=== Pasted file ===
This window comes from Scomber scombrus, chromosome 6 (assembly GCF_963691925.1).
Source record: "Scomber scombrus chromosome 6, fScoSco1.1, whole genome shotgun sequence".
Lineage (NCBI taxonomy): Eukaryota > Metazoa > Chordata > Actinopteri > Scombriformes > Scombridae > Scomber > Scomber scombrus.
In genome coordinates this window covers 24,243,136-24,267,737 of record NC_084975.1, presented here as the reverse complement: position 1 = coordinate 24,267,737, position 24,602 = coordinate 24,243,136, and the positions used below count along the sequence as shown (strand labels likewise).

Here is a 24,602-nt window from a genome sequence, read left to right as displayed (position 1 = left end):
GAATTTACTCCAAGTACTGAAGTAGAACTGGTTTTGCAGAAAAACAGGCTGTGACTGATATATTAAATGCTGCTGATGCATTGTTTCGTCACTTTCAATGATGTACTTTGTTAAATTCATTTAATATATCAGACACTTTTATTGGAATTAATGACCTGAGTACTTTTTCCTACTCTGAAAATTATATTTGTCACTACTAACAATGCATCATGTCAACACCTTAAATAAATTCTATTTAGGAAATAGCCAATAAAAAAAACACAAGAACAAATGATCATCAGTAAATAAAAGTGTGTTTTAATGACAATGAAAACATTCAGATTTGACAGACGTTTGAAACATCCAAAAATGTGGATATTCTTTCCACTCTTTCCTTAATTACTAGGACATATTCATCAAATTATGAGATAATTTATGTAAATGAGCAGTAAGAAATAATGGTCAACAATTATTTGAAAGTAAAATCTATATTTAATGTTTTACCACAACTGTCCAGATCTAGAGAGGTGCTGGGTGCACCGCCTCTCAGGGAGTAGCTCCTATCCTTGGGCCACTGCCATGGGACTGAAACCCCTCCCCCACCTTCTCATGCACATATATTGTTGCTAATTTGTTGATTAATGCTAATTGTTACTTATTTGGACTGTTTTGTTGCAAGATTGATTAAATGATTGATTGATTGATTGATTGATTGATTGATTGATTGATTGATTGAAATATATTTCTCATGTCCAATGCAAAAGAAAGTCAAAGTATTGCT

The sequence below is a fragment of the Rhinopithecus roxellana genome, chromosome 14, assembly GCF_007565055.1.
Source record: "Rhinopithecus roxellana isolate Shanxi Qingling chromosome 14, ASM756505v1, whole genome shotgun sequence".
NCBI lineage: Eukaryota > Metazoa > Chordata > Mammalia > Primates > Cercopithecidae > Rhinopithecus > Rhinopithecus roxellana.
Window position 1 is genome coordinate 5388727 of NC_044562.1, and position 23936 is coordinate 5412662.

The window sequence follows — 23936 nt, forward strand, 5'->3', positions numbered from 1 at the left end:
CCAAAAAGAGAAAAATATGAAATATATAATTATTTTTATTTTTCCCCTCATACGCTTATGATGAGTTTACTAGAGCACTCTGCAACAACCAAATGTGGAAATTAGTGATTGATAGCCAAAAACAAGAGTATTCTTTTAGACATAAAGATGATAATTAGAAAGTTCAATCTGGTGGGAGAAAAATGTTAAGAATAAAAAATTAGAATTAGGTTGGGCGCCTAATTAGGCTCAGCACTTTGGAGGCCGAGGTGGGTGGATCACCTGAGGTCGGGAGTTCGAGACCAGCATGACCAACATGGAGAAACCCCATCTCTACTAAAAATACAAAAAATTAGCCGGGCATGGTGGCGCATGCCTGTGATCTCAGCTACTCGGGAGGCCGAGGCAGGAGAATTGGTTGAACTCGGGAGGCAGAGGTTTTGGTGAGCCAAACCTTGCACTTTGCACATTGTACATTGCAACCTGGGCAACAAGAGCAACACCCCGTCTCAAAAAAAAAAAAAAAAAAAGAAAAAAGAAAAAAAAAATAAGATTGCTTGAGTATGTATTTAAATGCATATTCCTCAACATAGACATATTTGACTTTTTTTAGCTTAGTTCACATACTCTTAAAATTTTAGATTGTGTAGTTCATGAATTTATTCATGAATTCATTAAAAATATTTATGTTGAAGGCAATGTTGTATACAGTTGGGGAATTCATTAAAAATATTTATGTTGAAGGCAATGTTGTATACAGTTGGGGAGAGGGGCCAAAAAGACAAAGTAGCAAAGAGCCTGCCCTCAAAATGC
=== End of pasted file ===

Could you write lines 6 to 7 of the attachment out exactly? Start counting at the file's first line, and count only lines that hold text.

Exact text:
GAATTTACTCCAAGTACTGAAGTAGAACTGGTTTTGCAGAAAAACAGGCTGTGACTGATATATTAAATGCTGCTGATGCATTGTTTCGTCACTTTCAATGATGTACTTTGTTAAATTCATTTAATATATCAGACACTTTTATTGGAATTAATGACCTGAGTACTTTTTCCTACTCTGAAAATTATATTTGTCACTACTAACAATGCATCATGTCAACACCTTAAATAAATTCTATTTAGGAAATAGCCAATAAAAAAAACACAAGAACAAATGATCATCAGTAAATAAAAGTGTGTTTTAATGACAATGAAAACATTCAGATTTGACAGACGTTTGAAACATCCAAAAATGTGGATATTCTTTCCACTCTTTCCTTAATTACTAGGACATATTCATCAAATTATGAGATAATTTATGTAAATGAGCAGTAAGAAATAATGGTCAACAATTATTTGAAAGTAAAATCTATATTTAATGTTTTACCACAACTGTCCAGATCTAGAGAGGTGCTGGGTGCACCGCCTCTCAGGGAGTAGCTCCTATCCTTGGGCCACTGCCATGGGACTGAAACCCCTCCCCCACCTTCTCATGCACATATATTGTTGCTAATTTGTTGATTAATGCTAATTGTTACTTATTTGGACTGTTTTGTTGCAAGATTGATTAAATGATTGATTGATTGATTGATTGATTGATTGATTGATTGATTGATTGAAATATATTTCTCATGTCCAATGCAAAAGAAAGTCAAAGTATTGCT

The sequence below is a fragment of the Rhinopithecus roxellana genome, chromosome 14, assembly GCF_007565055.1.